3. He complains of their insolent usage. I am as one mocked of his neighbour; for so it appeared to him, who expected comfort from his friends, and found nothing but railing accusation; and this was the more cruel from a professor of religion, such as each of them appeared, who calleth upon God, and he answereth him; or he means himself, who, though they insinuated his neglect of prayer, continued ceaseless at a throne of grace. Note; (1.) It is a sore trial to be trodden upon in our afflictions, especially by those from whom we might have hoped for kinder treatment. (2.) When we are reduced in our circumstances, we are apt to be over-jealous, to pervert every inattention into a designed slight, and in trouble to account every word of reproof a reproach and cruelty. (3.) It is a comfort, amidst all the censures of men, even sometimes of good men, that we have a throne of judgment open, and are there sure to be heard with impartiality.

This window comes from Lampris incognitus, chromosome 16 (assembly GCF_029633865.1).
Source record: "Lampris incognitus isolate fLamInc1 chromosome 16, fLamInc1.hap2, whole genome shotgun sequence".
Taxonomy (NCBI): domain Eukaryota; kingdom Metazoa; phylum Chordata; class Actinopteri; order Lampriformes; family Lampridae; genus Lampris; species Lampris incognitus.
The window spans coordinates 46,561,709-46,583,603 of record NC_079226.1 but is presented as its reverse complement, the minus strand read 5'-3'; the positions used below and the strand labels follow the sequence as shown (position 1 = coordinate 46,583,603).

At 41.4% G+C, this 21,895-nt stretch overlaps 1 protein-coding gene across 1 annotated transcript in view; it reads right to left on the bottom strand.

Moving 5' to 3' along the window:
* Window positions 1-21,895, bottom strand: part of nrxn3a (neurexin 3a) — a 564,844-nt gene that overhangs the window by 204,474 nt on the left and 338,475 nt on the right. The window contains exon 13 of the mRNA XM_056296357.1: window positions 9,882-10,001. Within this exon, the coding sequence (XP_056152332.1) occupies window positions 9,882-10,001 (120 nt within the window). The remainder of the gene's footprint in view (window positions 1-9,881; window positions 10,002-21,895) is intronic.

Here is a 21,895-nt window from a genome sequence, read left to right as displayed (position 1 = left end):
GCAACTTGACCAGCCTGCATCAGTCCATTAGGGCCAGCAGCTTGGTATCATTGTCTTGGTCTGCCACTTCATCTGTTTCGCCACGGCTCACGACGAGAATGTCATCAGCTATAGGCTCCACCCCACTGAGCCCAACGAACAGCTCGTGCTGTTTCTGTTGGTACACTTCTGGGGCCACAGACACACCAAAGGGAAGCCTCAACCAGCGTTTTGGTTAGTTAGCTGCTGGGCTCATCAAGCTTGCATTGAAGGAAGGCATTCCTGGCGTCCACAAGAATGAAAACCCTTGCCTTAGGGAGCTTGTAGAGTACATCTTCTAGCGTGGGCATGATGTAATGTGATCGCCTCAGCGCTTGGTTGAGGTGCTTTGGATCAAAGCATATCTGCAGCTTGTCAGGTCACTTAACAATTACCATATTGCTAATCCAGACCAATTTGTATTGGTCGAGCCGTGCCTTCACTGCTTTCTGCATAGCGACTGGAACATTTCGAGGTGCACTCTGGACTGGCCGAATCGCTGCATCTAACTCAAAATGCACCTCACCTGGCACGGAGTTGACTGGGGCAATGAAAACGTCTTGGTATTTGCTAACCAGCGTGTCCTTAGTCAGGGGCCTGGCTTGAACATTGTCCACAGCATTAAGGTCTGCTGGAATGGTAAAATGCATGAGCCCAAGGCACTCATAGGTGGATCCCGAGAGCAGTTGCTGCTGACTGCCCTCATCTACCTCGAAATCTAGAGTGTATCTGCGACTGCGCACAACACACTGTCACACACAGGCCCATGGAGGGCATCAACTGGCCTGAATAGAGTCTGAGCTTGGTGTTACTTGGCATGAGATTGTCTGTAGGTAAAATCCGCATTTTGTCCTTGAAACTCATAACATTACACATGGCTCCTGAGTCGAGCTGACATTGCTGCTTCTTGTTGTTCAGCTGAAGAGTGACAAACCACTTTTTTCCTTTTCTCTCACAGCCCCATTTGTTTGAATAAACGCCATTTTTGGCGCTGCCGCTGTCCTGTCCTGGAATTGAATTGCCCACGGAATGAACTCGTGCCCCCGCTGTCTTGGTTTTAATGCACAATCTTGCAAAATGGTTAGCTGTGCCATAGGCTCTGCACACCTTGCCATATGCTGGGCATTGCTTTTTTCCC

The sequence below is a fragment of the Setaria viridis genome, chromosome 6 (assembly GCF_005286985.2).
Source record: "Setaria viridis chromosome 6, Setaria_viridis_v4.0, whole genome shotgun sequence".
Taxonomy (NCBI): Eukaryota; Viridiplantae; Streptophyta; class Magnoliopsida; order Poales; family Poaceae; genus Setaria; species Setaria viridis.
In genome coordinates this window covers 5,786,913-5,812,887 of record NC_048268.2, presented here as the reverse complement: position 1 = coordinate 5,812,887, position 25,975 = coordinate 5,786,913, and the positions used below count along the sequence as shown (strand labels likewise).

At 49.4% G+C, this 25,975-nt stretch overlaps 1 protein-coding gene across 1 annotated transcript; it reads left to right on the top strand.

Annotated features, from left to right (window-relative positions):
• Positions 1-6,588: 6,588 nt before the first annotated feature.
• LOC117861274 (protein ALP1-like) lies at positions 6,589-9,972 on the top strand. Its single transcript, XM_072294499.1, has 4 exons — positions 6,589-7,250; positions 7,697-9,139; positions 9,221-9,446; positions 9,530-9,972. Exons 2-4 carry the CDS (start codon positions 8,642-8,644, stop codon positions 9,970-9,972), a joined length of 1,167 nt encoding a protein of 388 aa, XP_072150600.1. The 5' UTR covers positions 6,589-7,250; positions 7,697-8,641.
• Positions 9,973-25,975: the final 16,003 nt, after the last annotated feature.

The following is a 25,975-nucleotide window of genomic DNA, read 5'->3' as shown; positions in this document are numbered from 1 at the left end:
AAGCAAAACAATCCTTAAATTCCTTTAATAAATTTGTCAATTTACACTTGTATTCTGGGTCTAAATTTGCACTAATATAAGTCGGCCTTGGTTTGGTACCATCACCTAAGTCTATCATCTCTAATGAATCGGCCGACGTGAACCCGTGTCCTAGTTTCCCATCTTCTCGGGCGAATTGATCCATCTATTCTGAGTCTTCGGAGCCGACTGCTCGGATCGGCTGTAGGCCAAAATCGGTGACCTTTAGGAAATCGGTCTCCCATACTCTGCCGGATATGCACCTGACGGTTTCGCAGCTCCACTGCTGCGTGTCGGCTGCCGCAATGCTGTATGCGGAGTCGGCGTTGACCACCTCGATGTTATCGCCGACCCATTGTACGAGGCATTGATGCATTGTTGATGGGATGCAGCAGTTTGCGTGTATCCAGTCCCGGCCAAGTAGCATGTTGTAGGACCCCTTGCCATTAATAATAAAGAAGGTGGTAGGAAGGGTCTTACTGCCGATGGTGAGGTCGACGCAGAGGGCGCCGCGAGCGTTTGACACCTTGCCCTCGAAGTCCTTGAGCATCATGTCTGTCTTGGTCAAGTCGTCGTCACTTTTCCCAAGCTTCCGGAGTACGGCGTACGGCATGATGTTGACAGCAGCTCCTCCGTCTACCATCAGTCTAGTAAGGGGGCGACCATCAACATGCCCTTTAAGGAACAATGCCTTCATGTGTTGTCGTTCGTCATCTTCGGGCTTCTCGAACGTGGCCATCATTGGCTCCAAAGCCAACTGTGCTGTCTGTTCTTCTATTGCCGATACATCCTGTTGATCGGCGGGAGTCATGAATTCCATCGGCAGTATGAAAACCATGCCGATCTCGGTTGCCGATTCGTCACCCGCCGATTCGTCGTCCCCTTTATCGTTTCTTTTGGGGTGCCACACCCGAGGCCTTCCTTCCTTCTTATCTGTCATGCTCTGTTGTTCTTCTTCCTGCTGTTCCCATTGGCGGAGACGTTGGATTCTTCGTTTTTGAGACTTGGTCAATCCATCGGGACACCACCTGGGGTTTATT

4. He proceeds to confute their suggestion that the righteous were always externally happy. The just upright man is laughed to scorn; it was not merely his own case, but the frequent lot of the righteous: thus Noah, Lot, and others, fared from wicked men. He that is ready to slip with his feet, the righteous in affliction, is as a lamp despised in the thought of him that is at ease: the sinners in affluence despise his troubles, and he appears like the lamp ready to go out, the snuff of which is disagreeable and nauseous. Note; (1.) Religion, and the sincere professors of it, have been objects of mockery and scorn in every age: let it not then appear strange if we share in their reproach. (2.) It is too common to see poverty slighted and scorned by those who are at ease; but the portion of Lazarus at the gate is still infinitely preferable to that of Dives at the table.

2nd, The two grand positions that Job's friends lay down he effectually controverts. First, he affirms the sufferings of the upright, and then remarks the prosperity of the wicked.